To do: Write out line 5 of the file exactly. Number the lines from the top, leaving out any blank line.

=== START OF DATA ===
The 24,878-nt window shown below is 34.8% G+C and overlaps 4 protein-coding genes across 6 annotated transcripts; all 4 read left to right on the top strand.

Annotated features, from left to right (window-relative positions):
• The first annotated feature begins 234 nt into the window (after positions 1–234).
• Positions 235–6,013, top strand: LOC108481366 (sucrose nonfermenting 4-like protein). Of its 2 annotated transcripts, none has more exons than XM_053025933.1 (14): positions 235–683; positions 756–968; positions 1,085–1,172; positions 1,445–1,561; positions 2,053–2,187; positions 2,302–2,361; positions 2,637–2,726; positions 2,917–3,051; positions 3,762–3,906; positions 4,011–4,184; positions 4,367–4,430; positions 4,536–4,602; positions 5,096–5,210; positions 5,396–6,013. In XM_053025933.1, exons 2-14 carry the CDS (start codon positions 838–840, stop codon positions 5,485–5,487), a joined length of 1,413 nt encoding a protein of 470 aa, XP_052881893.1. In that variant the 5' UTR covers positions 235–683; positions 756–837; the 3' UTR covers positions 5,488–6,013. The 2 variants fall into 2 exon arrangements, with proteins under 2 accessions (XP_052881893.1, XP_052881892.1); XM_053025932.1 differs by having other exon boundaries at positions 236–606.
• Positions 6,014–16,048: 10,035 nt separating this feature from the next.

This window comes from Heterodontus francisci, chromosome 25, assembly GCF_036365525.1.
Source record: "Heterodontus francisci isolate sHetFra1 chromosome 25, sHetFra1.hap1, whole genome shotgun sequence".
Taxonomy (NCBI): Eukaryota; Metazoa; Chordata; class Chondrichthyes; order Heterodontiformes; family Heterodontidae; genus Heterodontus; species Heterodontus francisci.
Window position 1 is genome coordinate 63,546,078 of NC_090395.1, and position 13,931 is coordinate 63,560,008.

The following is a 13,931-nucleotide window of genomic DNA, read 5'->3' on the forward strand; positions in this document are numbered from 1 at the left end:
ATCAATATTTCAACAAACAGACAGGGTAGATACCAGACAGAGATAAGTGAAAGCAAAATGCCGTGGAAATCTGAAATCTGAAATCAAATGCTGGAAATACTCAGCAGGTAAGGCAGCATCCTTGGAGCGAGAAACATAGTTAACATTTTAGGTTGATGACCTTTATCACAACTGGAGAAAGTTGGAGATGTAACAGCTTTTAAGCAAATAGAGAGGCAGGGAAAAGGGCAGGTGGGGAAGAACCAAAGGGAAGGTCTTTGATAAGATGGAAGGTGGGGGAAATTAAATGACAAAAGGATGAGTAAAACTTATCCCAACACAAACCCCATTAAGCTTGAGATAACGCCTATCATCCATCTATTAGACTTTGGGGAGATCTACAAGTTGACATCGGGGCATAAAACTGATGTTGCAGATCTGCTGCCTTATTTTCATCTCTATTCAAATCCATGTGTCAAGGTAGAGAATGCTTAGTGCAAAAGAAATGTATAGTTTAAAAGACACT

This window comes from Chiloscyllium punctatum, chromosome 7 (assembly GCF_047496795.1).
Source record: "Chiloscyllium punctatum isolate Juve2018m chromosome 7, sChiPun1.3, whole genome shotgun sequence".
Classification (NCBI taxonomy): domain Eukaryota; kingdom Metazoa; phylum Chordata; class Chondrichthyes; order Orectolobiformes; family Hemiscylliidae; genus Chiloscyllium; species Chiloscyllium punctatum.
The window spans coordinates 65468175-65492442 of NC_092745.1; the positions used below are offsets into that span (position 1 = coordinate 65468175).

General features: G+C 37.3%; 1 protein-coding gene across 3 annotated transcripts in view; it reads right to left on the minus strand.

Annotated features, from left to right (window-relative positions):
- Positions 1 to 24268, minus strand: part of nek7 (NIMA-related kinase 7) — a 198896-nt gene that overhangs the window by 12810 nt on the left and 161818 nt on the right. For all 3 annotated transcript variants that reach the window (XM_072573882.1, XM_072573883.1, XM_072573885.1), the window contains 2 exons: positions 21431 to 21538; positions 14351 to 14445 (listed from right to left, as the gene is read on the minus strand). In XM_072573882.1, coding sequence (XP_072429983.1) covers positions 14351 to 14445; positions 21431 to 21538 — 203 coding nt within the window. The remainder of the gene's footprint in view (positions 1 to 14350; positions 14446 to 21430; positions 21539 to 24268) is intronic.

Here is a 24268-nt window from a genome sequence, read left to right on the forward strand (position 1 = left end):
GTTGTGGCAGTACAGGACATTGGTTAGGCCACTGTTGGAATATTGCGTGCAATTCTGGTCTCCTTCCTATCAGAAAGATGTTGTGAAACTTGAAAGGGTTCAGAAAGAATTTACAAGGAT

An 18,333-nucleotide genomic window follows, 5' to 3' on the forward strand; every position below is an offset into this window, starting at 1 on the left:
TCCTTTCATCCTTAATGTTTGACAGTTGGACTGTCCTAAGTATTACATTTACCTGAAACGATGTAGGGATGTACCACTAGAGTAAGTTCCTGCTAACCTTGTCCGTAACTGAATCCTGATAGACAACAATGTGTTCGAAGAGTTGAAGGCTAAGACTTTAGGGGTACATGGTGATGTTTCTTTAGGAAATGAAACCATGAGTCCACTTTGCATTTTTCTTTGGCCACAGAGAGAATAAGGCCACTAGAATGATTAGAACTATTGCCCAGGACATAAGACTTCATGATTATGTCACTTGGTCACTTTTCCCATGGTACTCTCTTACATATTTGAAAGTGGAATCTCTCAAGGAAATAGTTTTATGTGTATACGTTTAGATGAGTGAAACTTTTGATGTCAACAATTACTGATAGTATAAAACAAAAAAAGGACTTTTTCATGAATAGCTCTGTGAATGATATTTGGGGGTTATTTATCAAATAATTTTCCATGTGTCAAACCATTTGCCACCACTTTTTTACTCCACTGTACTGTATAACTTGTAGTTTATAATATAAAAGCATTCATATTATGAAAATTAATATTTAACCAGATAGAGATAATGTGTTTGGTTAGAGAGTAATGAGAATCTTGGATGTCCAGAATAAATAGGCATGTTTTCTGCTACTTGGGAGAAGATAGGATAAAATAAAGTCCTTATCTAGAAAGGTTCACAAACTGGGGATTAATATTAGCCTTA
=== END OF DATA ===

• Positions 6,014–16,048: 10,035 nt separating this feature from the next.